Tim Cook has talked up a lot of technologies since becoming Apple Inc.’s chief executive in 2011. Driverless cars. Artificial intelligence. Streaming television. But no technology has fired up Cook quite like augmented reality, which overlays images, video and games on the real world.
Cook has likened AR’s game-changing potential to that of the smartphone. At some point, he said last year, we will all “have AR experiences every day, almost like eating three meals a day. It will become that much a part of you.”
Investors impatient for Apple’s next breakthrough will be happy to know that Cook is very serious about AR. People with knowledge of the company’s plans say Apple has embarked on an ambitious bid to bring the technology to the masses, an effort Cook and his team see as the best way for the company to dominate the next generation of gadgetry and keep people wedded to its ecosystem.
Apple has built a team combining the strengths of its hardware and software veterans with the expertise of talented outsiders, say the people, who requested anonymity to discuss internal strategy. Run by a former Dolby Laboratories executive, the group includes engineers who worked on the Oculus and HoloLens virtual reality headsets sold by Facebook and Microsoft as well as digital-effects wizards from Hollywood. Apple has also acquired several small firms with knowledge of AR hardware, 3-D gaming and virtual reality software.
As previously reported by Bloomberg, Apple is working on several AR products, including digital spectacles that could connect wirelessly to an iPhone and beam content, movies, maps and more to the wearer. While the glasses are a ways off, AR features could show up in the iPhone sooner. Apple declined to comment.
It’s an auspicious moment for Apple to move into augmented reality. The global market for AR products will surge 80 percent to $165 billion by 2024, according to researcher Global Market Insights. But Apple really has no choice, says Gene Munster, a founding partner at Loup Ventures who covered the company for many years as an analyst. Over time, Munster says, AR devices will replace the iPhone. “It’s something they need to do to continue to grow,” he says, “and defend against the shift in how people use hardware.”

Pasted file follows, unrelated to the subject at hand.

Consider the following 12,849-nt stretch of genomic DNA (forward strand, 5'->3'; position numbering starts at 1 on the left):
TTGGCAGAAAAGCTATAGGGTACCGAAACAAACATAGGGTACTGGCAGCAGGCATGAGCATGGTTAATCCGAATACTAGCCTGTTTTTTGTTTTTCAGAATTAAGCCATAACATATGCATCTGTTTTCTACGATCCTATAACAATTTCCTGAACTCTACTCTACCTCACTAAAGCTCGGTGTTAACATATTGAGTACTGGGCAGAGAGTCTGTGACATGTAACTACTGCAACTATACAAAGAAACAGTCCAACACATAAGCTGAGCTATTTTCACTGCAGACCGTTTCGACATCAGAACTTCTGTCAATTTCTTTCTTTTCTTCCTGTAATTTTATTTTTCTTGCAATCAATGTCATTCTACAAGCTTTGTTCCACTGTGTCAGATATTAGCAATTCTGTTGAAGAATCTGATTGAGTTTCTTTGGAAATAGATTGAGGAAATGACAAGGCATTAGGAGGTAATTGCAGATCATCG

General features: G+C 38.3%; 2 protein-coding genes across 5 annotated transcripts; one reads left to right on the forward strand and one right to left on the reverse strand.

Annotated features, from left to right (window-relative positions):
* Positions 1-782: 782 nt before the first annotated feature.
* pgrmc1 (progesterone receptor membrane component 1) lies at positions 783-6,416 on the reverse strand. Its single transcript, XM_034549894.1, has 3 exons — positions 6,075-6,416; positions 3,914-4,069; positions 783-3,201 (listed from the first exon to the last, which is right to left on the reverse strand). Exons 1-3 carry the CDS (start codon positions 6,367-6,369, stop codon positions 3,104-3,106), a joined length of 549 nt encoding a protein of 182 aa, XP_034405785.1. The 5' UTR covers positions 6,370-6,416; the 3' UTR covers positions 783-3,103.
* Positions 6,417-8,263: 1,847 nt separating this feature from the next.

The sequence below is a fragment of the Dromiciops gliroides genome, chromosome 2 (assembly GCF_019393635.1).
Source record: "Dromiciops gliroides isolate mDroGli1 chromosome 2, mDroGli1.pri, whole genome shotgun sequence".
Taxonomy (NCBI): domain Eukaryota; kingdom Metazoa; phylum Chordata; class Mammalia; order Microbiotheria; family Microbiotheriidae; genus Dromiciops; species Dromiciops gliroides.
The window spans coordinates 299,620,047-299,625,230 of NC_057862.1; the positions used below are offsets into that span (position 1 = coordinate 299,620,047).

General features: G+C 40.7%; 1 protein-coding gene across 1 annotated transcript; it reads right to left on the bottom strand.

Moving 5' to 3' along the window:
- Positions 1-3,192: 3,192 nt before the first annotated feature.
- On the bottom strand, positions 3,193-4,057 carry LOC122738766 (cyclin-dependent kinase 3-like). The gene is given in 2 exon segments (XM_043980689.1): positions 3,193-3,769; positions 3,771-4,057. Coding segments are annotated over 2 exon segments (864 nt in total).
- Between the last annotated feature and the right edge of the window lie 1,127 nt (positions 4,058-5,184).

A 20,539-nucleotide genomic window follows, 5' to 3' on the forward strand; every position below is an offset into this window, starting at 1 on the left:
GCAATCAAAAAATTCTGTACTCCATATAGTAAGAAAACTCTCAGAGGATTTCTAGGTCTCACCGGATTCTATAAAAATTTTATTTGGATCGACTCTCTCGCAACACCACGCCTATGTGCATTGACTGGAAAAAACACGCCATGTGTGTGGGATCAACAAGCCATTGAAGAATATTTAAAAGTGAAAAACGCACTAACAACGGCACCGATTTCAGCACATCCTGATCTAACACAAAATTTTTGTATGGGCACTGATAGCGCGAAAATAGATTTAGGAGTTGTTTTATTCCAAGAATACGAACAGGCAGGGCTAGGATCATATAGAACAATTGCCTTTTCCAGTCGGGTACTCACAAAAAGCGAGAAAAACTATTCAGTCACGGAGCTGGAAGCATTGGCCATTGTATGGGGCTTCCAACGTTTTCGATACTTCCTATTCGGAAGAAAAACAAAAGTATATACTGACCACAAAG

Augmented reality is the less known cousin of virtual reality. VR gets more attention because it completely immerses users in an artificial world and has an obvious attraction for gamers. So far, however, headsets like the Oculus and HoloLens are niche rather than mainstream products. Apple believes AR will be an easier sell because it’s less intrusive. Referring to VR headsets, Cook last year said he thought few people will want to be “enclosed in something.”
Building a successful AR product will be no easy task, even for a company known for slim, sturdy devices. The current crop of AR glasses are either under-powered and flimsy or powerful and overwhelmingly large. Apple, the king of thin and light, will have to leapfrog current products by launching something small and powerful.
Adding AR features to the iPhone isn’t a giant leap. Building glasses will be harder. Like the Watch, they’ll probably be tethered to the iPhone. While the smartphone will do the heavy lifting, beaming 3-D content to the glasses will consume a lot of power, so prolonging battery life will be crucial. Content is key too. If Apple’s AR glasses lack useful apps, immersive games and interesting media content, why would someone wear them? The glasses will also require a new operating system and perhaps even a new chip. Finally, Apple will have to source the guts of the gadget cheaply enough to make it affordable for the mass market.
When it was developing the Watch, Apple put together a multi-disciplinary team drawn from inside and outside the company. It has done much the same with the AR effort. In 2015, Apple recruited Mike Rockwell, who previously ran the hardware and new technologies groups at Dolby, the iconic company known for its audio and video technology. Rockwell also advised Meta, a small firm that makes $950 AR glasses and counts Dolby as an investor.
Hundreds of engineers are now devoted to the cause, including some on the iPhone camera team who are working on AR-related features for the iPhone, according to one of the people. One of the features Apple is exploring is the ability to take a picture and then change the depth of the photograph or the depth of specific objects in the picture later; another would isolate an object in the image, such as a person’s head, and allow it to be tilted 180 degrees. A different feature in development would use augmented reality to place virtual effects and objects on a person, much the way Snapchat works. The iPhone camera features would probably rely on a technology known as depth sensing and use algorithms created by PrimeSense, an Israeli company acquired in 2013. Apple may choose to not roll out these features, but such additions are an up-and-coming trend in the phone business.
The AR-enhanced glasses are further down the road, the people say. Getting the product right will be key, of course. Wearables are hard. Apple’s first stab at the category, the Watch, has failed to become a mainstream hit. And no one has forgotten Google Glass, the much-derided headset that bombed in 2014. Still, time and again, Apple has waited for others to go first and then gone on to dominate the market. “To be successful in AR, there is the hardware piece, but you have to do other stuff too: from maps to social to payments,” Munster says. “Apple is one of the only companies that will be able to pull it off.”